While concern grows over the increasing number of exotic mute swans on the Chesapeake Bay, less attention seems to be given to the highly familiar and native Canada goose, which has developed unprecedented non-migratory, or resident, populations over time. Although nuisance flocks of Canada geese have been well developed at city parks, athletic fields, and golf courses over the past three decades, recent expansion of populations to an estimated one million birds in the Atlantic Flyway, and to over 500,000 in Maryland, carries a threat of broader ecological consequences. USGS findings revealed that herbivory by invasive resident Canada geese has led to a major decline of wild rice in tidal marshes of the Patuxent River and probably in other areas (Haramis and Kearns, 2004). Wild rice is a critical fall resource to a variety of migrating wetland birds, especially sora rails, and rails have declined in abundance with loss of these habitats. Chesapeake Bay historically provided valuable habitat for wintering rails and several species have supported hunting seasons. These findings imply that better understanding of factors affecting food sources and habitat of waterbirds will give managers more reliable information to manage and regulate waterbird populations. Monitoring the effectiveness of management plans of bird populations that are considered invasive or problematic (such as mute swans and resident geese) will be needed to determine if strategies need to be revised.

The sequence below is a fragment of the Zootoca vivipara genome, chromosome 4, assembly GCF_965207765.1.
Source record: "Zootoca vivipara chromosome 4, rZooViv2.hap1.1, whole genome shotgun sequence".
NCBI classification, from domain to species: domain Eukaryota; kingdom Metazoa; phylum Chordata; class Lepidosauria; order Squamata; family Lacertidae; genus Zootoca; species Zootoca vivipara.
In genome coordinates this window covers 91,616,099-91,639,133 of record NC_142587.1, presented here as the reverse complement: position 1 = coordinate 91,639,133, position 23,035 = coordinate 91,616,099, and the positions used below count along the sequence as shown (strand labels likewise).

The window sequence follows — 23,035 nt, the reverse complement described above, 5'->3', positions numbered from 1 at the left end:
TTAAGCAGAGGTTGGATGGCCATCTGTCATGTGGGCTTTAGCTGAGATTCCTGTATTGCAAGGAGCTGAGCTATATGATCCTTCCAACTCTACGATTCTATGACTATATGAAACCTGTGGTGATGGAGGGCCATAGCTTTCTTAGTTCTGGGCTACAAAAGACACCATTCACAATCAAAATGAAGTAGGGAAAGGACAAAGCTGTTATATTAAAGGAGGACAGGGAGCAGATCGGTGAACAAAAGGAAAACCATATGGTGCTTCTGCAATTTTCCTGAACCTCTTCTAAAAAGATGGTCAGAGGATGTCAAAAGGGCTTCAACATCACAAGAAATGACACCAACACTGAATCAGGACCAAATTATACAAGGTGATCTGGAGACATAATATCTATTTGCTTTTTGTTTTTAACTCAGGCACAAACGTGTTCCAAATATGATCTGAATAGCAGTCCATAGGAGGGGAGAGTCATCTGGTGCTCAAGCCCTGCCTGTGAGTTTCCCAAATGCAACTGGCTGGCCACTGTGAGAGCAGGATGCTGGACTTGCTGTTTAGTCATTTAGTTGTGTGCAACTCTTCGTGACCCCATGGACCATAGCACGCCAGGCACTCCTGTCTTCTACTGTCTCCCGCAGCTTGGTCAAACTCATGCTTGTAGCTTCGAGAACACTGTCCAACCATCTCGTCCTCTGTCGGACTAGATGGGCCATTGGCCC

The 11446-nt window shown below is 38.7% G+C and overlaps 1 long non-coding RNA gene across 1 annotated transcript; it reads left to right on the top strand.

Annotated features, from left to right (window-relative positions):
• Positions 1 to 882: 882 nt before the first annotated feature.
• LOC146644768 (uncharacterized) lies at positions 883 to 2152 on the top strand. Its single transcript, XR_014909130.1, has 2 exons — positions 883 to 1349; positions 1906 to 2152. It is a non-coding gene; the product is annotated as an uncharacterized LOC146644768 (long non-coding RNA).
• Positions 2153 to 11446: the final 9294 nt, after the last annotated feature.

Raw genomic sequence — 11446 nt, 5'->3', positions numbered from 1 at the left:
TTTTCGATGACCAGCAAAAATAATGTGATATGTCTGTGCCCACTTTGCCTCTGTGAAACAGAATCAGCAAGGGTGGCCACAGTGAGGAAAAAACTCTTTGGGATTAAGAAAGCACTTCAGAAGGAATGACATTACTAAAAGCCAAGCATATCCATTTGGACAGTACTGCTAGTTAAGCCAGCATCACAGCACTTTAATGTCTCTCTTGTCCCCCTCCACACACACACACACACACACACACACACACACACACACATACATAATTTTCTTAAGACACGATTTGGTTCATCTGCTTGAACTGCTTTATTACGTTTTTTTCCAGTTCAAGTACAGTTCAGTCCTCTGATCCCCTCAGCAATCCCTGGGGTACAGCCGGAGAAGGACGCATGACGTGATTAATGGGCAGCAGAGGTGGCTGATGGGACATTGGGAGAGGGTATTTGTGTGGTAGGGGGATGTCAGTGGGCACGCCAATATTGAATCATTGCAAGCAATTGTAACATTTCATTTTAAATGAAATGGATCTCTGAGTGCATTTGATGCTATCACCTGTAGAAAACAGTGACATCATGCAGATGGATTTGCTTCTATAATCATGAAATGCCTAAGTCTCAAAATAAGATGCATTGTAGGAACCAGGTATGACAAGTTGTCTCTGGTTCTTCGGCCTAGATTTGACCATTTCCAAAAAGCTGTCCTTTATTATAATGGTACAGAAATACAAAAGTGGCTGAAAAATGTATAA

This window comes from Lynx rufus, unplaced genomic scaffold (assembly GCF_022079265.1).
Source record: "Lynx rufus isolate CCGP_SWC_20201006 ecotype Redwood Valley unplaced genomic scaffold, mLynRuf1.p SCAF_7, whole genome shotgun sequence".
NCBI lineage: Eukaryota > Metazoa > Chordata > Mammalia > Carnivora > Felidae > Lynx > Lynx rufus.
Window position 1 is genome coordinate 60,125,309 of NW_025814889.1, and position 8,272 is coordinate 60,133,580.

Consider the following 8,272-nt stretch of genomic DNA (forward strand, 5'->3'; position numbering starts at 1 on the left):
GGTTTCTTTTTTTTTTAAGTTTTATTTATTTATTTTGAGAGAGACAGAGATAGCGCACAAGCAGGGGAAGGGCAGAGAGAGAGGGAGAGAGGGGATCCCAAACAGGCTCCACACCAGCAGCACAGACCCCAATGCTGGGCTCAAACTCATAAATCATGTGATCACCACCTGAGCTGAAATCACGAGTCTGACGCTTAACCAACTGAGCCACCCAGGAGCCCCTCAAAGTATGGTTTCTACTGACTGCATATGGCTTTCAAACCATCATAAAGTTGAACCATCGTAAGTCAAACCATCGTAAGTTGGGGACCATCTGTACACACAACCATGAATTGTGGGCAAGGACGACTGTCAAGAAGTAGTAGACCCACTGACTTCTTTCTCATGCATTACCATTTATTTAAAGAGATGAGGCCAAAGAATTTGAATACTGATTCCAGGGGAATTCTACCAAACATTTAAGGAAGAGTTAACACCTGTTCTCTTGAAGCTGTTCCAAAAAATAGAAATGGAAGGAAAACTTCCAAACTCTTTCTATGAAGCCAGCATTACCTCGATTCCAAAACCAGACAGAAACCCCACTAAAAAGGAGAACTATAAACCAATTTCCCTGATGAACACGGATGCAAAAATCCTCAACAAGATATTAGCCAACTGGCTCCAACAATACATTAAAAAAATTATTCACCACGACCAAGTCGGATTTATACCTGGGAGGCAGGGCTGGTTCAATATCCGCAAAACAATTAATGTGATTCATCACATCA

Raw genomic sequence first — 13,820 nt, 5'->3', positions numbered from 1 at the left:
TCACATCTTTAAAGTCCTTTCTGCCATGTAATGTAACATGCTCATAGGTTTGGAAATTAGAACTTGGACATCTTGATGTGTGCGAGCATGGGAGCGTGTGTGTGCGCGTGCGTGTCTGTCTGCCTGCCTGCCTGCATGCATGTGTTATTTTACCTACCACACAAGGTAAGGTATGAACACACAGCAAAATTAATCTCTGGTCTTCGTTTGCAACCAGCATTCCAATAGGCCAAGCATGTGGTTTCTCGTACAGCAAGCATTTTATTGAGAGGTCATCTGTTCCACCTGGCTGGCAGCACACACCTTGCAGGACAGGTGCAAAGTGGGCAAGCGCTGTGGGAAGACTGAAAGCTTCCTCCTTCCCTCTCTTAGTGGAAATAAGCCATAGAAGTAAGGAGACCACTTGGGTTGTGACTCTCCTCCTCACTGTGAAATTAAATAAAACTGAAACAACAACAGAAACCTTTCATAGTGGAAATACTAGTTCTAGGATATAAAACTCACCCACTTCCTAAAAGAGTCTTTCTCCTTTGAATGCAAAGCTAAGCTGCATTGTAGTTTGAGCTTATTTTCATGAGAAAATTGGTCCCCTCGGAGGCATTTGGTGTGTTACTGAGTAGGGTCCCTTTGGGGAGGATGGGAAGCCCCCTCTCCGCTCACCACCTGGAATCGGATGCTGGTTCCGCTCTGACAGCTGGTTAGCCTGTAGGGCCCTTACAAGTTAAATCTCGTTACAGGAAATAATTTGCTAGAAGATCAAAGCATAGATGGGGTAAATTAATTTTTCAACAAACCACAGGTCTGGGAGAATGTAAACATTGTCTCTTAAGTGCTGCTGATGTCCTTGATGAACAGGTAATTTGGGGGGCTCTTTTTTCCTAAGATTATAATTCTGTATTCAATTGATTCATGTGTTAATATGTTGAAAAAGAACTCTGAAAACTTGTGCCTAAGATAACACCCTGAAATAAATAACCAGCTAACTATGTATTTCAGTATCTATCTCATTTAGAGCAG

Haramis, G.M., and Kearns, G.D., 2004, Invasive herbivory: Resident Canada geese and the decline of wild rice along the tidal Patuxent River, p. 37–38 in Perry, M.C., ed., Mute swans and their Chesapeake Bay habitats, in Proceedings of a symposium, U.S. Geological Survey Information and Technology Report 2004–0005, 59 p.
Kidwell, D.M., and Perry, M.C., 2005, Delineation of surf scoter habitat in Chesapeake Bay, Maryland: Macrobenthic and sediment composition of surf scoter feeding sites, [abs.] in Perry, M.C., Second North American Sea Duck Conference, November 7–11, 2005, Annapolis, Maryland, Program and Abstracts, USGS Patuxent Wildlife Research Center, Maryland, 123 p. (p. 91).
Niven, D.K., Sauer, J.R., and Butcher, G.S., 2005, Population trends of North American sea ducks based on Christmas bird count and Breeding Bird Survey data, [abs.] in Perry, M.C., 2005, Second North American Sea Duck Conference, November 7–11, 2005, Annapolis, Maryland, Program and Abstracts, USGS Patuxent Wildlife Research Center, Md., 123 p. (p. 101)
Perry, M.C., Osenton, P.C., and Lohnes, E.J.R., 2004, Food habits of mute swans in Chesapeake Bay, p. 31–36 in Perry, M.C., ed., Mute swans and their Chesapeake Bay habitats, proceedings of a symposium: U.S. Geological Survey Information and Technology Report 2004–0005, 59 p.
Perry, M.C., Osenton, P.C., Wells-Berlin, A.M., and Kidwell, D.M., 2005, Food selection among Atlantic Coast sea ducks in relation to historic food habits, [abs.] in Perry, M.C., Second North American Sea Duck Conference, November 7–11, 2005, Annapolis, Maryland, Program and Abstracts, USGS Patuxent Wildlife Research Center, Maryland, 123 p. (p. 105).